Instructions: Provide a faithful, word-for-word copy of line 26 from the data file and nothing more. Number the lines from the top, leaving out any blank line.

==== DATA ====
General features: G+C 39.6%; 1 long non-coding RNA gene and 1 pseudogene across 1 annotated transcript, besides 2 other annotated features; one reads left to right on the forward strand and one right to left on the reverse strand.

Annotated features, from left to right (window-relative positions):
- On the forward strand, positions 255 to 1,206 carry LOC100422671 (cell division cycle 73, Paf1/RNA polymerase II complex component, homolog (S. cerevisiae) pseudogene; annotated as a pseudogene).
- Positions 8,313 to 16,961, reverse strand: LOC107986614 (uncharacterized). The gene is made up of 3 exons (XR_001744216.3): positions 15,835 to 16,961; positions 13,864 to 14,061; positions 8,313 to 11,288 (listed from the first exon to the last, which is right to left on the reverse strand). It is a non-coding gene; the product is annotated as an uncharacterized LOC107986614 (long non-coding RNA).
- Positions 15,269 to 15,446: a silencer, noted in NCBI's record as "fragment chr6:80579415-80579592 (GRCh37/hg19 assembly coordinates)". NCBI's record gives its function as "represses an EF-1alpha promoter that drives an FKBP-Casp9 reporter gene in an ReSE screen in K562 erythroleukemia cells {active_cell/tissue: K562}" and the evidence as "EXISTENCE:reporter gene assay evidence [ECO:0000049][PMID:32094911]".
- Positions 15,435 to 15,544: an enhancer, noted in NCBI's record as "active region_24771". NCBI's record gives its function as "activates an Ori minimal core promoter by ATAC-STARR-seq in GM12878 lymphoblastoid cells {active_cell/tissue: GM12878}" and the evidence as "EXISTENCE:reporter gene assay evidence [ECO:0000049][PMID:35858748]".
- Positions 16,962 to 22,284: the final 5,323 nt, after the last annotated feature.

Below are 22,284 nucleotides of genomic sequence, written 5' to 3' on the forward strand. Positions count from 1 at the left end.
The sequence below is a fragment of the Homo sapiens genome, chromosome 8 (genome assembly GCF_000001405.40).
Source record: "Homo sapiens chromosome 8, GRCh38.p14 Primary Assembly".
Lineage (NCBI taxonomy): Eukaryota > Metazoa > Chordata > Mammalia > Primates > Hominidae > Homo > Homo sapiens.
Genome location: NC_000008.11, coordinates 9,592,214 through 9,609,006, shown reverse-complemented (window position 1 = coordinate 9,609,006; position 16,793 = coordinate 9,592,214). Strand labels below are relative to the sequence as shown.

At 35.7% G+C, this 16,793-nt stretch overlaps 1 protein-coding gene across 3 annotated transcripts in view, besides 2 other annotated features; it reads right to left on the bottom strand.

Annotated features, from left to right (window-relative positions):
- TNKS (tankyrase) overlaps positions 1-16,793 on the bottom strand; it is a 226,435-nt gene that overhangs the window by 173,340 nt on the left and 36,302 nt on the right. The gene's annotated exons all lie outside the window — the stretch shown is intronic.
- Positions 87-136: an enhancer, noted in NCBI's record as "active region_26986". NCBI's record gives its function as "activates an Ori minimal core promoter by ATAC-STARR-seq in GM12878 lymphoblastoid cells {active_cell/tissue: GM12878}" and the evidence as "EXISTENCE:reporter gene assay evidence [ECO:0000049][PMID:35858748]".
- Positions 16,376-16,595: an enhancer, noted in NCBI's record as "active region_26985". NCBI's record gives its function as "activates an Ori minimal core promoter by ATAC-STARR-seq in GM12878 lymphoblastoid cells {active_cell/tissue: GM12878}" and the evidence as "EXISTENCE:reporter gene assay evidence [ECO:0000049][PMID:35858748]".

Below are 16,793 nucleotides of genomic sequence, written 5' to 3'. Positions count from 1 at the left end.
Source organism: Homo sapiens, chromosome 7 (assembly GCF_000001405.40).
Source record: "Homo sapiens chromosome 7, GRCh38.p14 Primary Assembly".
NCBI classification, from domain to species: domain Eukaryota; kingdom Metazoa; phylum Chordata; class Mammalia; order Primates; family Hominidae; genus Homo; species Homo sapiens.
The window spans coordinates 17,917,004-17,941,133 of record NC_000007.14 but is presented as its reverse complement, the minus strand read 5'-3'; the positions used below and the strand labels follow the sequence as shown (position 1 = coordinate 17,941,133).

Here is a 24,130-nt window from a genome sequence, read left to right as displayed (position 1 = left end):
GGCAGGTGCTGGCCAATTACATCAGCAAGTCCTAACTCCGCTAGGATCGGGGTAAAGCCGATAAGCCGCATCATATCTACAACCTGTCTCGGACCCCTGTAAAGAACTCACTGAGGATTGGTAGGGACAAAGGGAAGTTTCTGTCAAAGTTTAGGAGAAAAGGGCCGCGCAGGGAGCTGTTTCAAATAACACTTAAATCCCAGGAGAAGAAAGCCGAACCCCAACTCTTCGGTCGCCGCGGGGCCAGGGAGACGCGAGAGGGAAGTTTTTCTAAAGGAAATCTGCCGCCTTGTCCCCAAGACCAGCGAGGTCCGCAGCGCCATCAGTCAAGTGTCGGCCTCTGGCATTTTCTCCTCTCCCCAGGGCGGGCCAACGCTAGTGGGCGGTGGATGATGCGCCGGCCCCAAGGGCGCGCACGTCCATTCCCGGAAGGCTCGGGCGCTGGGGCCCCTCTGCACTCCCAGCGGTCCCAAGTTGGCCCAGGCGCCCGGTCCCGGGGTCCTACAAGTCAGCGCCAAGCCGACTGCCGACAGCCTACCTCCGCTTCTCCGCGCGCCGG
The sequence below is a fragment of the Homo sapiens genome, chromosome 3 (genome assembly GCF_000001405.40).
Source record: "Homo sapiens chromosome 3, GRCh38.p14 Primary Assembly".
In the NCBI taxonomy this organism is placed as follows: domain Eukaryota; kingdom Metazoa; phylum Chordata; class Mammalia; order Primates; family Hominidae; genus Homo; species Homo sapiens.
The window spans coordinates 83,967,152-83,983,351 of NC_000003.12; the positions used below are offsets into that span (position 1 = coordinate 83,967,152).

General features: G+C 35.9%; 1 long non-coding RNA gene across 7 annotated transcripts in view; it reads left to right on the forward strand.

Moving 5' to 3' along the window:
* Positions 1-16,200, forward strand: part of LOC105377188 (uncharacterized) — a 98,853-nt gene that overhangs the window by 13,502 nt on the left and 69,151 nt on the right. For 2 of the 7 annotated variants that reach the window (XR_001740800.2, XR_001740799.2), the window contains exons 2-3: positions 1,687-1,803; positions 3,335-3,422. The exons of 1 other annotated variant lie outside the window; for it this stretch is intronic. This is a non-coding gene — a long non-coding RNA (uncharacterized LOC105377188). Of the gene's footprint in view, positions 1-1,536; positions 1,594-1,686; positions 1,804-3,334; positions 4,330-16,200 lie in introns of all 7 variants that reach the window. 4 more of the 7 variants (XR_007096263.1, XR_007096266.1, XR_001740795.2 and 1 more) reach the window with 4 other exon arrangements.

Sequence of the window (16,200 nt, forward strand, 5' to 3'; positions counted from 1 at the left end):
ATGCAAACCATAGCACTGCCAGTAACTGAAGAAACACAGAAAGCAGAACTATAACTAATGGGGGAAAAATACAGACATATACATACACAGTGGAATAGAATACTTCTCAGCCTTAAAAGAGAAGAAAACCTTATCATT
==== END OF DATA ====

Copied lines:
Source record: "Homo sapiens chromosome 3, GRCh38.p14 Primary Assembly".